Maternal dietary patterns during pregnancy and body composition of the child at age 6 y: the Generation R Study.
Sommaire de l'article
Maternal diet during pregnancy may affect body composition of the offspring later in life, but evidence is still scarce.
We aimed to examine whether maternal dietary patterns during pregnancy are associated with body composition of the child at age 6 y.
This study was performed among 2695 Dutch mother-child pairs from a population-based prospective cohort study from fetal life onward. Maternal diet was assessed in early pregnancy by a 293-item semiquantitative food-frequency questionnaire. Vegetable, fish, and oil; nuts, soy, and high-fiber cereals; and margarine, snacks, and sugar dietary patterns were derived from principal component analysis. We measured weight and height of the child at age 6 y at the research center. Total body fat and regional fat mass percentages of the child were assessed with dual-energy X-ray absorptiometry.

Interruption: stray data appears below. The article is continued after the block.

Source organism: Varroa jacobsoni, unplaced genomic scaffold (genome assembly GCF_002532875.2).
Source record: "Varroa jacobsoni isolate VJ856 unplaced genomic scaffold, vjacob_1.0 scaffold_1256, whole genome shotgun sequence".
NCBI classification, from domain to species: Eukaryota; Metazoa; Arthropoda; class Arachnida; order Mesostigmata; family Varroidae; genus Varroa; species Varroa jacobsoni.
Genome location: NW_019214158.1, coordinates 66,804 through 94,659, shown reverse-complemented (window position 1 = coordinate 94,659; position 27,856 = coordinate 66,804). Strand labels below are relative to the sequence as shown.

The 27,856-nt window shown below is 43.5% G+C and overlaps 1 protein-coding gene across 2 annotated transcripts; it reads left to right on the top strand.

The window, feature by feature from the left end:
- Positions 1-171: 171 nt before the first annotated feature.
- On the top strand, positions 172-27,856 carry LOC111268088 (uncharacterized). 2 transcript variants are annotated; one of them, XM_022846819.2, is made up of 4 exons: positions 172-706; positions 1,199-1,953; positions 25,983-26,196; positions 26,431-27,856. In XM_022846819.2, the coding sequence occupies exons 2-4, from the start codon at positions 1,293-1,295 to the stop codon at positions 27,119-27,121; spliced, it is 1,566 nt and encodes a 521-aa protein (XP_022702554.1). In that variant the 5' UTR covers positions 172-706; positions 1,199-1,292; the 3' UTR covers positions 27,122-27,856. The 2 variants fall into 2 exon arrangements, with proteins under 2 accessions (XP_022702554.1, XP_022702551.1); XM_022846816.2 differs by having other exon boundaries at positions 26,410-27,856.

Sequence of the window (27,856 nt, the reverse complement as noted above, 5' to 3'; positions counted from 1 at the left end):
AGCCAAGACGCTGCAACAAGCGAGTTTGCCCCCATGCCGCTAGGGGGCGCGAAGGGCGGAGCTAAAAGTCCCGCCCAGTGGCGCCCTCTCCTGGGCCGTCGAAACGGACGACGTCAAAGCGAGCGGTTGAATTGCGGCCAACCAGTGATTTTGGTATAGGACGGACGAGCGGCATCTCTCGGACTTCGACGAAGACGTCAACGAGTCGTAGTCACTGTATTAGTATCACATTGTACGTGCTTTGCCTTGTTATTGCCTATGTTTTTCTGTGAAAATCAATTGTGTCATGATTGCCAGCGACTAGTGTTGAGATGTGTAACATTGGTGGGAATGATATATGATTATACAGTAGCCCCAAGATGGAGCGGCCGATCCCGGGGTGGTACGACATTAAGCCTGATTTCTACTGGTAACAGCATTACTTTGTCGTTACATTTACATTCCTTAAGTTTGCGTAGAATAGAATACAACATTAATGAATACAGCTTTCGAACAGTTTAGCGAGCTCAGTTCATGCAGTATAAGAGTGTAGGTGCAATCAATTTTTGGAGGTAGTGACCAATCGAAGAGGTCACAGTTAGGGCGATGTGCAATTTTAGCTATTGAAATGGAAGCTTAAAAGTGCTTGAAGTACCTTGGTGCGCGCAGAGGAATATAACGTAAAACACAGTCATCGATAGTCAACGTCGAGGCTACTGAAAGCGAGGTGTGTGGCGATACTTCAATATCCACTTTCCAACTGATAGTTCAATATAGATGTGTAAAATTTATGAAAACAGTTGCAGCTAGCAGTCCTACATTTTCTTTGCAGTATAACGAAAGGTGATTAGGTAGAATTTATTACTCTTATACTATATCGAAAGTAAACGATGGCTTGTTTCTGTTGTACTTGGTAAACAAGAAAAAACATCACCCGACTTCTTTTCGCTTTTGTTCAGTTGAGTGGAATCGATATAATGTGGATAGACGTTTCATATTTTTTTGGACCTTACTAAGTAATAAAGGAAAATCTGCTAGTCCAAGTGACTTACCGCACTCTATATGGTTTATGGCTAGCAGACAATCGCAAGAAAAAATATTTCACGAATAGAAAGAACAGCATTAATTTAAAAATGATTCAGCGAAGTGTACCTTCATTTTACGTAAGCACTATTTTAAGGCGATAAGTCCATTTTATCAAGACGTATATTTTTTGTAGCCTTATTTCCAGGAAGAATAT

In the crude models, statistically significant associations were found for higher adherence to the vegetable, fish, and oil dietary pattern and the nuts, soy, and high-fiber cereals dietary pattern with lower body mass index, lower fat mass index, and lower risk of being overweight, but none of these associations remained significant after adjustment for sociodemographic and lifestyle factors. We found no associations between the margarine, snacks, and sugar dietary pattern and any of the outcomes.
Our results suggest that the associations between maternal dietary patterns during pregnancy and body composition of the child at age 6 y are to a large extent explained by sociodemographic and lifestyle factors of mother and child.